Questions about Flashing Headlights, FMCSA Regulations and More Answered by Law Enforcement Officials (as of December 2016)
Warning: Laws are subject to change without notice.
These interpretations were made on November 14, 2016.
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FLASHING HEADLIGHTS AS A WARNING
Q: I was recently pulled over in a CMV for flashing my headlights at an oncoming CMV to warn him that there was a local city cop watching traffic ahead. I was pulled over by a KHP in a time headlights were not needed and told that it was illegal to flash my headlights. I always thought it was a common courtesy to do so – is it not? Thank you – Adam in Kansas
A: Provided by Jim Brokaw, formerly a Staff Sergeant, Nebraska State Patrol, Carrier Enforcement Division, Lincoln, NE: It varies from state to state as to whether flashing headlights is an illegal practice, but you will find that 49 CFR 393.24(a) requires headlights on commercial vehicles to be steady burning. So, it could be construed, headlights that flash would be a violation of the federal safety regulations. Now I have a question for you. From my past experience in law enforcement, I found the truly professional drivers always drove within the limits of the law. So, why would it be necessary to warn someone who isn’t violating the law that there is a police officer ahead of them? If you were to look at it from the officer’s point of view, what you consider to be a common courtesy actually interferes with him/her trying to do the job we pay them to do. The people you end up warning are the very same ones he/she needs to be talking to!
FMCSA RULES WHILE ON PRIVATE PROPERTY
Q: Can a security guard in our yard wake my co-driver up in the sleeper and make her get out of truck for the sole purpose of verifying her identification? The security guard also came into my truck and opened the curtains to the sleeper berth and told my co-driver, who was only partially dressed, to get up and get out of the truck. Is this legal? – Mary in Tennessee
A: Provided by Senior Trooper Monty Dial (Ret.), Texas Highway Patrol, Commercial Vehicle Enforcement Division, Garland, TX:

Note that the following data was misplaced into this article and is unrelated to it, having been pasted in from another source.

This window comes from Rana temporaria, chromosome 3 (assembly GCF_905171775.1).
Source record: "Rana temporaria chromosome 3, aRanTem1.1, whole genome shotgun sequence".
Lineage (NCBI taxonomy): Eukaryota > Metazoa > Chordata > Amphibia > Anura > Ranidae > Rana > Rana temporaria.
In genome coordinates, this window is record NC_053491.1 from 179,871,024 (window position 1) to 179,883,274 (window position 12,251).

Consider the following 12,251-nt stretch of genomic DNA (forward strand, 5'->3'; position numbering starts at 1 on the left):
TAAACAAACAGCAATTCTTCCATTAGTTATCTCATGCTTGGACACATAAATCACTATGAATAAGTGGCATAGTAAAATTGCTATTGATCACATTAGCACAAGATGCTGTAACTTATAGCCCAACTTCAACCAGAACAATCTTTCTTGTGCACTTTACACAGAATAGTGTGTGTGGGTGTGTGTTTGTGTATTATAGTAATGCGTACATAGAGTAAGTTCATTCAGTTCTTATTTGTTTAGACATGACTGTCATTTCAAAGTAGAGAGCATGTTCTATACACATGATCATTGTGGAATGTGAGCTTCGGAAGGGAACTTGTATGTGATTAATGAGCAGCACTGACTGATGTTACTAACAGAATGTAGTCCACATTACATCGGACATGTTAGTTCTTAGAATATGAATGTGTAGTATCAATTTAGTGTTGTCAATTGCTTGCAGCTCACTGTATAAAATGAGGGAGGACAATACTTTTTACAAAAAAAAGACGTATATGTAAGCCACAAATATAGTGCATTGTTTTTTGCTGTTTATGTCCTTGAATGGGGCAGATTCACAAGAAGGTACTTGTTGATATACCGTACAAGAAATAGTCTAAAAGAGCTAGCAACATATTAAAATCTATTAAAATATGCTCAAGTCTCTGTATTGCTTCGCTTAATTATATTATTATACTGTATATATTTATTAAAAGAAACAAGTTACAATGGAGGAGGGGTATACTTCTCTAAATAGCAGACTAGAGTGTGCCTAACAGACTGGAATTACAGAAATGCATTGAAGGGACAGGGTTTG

You have a couple issues to deal with here. First, since you are parked on private property, you are required to follow their policies. The property owner is not required to follow FMCSA regulations. That is something that you and your company need to discuss. Second, when you are subject to FMCSA regulations and are stopped at roadside, if the Trooper/Inspector wants to check to see if your sleeper berth conforms to Part 393.76, they have the right to enter, even if the sleeper berth is occupied. I would hope they would give the occupant time to get properly dressed (or the Trooper/Inspector could merely ask that you open the curtain to verify that you have a co-driver). There have been instances where a co-driver was shown on a logbook when there was not one, but the Trooper/Inspector never inquired. So, this is something that Troopers and Inspectors are now being taught, to verify that there is a co-driver.
RULES REGARDING SPARE TIRES IN CA
Q: What are the proper tie-down requirements for carrying a spare tire on our truck? California has stopped several of our trucks stating that rope, rubber straps, and 2-inch straps are not proper. We are being put Out-of-Service and it’s killing our safety rating. Please help! Thanks – Monty in Ohio
A: Provided by Officer Jaime Nunez, California Highway Patrol, Commercial Vehicle Section, Sacramento, CA: In California, your tire must be secured to prevent the tire from coming loose – and don’t carry your spare tire on your tractor unless it’s in a carrier or space designed to carry tires. Pursuant to Title 13, California Code of Regulations (13 CCR), Section 1244(b), externally mounted spare tires are required to “…be contained and supported by tire carriers or other means specifically designed for the purpose and secured to prevent accidental release of the tires.”
VIOLATING AN OUT-OF-SERVICE ORDER
Q: True or false – fines for violating an Out-of-Service order range from $2,500 to $5,000 for drivers and $2,750 to $25,000 for motor carriers? Thank you in advance – James in Illinois
A: Provided by Sgt. Pete Camm (Ret.), California Highway Patrol, Sacramento, CA: Mostly true. The civil penalty for a driver who violates an Out-of-Service order cannot be less than $2,500. But, if the driver gets a second conviction, the penalty cannot be less than $5,000. On top of those amounts, depending upon the state in which a conviction is made, there could also be additional fines, including court fees (even if the case never sets foot in a courtroom). Subpart D – “Driver Disqualifications and Penalties” – says: “383.53 Penalties. (b) Special penalties pertaining to violation of Out-of-Service orders – (1) Driver violations. A driver who is convicted of violating an Out-of-Service order shall be subject to a civil penalty of not less than $2,500 for a first conviction and not less than $5,000 for a second or subsequent conviction, in addition to disqualification under 383.51(e). (2) Employer violations. An employer who is convicted of a violation of 383.37(c) shall be subject to a civil penalty of not less than $2,750 nor more than $25,000.”
~ The Ask The Law™ programs are an ongoing educational effort between Ol’ Blue, USA™ and commercial law enforcement agencies. Ol’ Blue, USA is a non-profit organization dedicated to highway safety education and to improving relations between the motoring public, law enforcement and commercial drivers. “Ask The Law” is a registered trademark of Ol’ Blue, USA. This column is copyrighted© by Ol’ Blue, USA. Warning: Laws are subject to change without notice. These interpretations were made on November 14, 2016.